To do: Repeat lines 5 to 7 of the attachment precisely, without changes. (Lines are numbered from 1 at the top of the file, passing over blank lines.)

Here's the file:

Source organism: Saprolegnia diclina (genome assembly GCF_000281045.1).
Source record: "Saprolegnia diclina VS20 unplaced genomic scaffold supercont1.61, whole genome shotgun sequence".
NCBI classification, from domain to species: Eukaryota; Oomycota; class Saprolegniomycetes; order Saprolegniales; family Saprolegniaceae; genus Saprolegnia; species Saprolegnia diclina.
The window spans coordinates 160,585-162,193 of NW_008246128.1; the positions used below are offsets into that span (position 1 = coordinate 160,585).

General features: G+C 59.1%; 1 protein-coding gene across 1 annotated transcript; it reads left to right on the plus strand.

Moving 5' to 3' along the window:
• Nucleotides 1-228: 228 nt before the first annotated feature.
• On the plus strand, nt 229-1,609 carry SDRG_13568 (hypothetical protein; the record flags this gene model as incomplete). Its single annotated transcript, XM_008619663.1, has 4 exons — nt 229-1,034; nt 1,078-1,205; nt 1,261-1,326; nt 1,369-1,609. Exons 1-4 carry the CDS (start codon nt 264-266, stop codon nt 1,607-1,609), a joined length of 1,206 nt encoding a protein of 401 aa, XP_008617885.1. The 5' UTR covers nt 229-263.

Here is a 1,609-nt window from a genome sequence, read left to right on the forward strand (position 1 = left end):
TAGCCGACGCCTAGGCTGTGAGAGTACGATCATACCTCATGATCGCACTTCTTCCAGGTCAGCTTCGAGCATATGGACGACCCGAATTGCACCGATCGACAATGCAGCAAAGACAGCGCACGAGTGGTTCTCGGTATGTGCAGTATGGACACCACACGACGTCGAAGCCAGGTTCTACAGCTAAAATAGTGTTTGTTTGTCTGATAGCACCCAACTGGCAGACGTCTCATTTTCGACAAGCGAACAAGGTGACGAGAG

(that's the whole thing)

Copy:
General features: G+C 59.1%; 1 protein-coding gene across 1 annotated transcript; it reads left to right on the plus strand.

Moving 5' to 3' along the window:
• Nucleotides 1-228: 228 nt before the first annotated feature.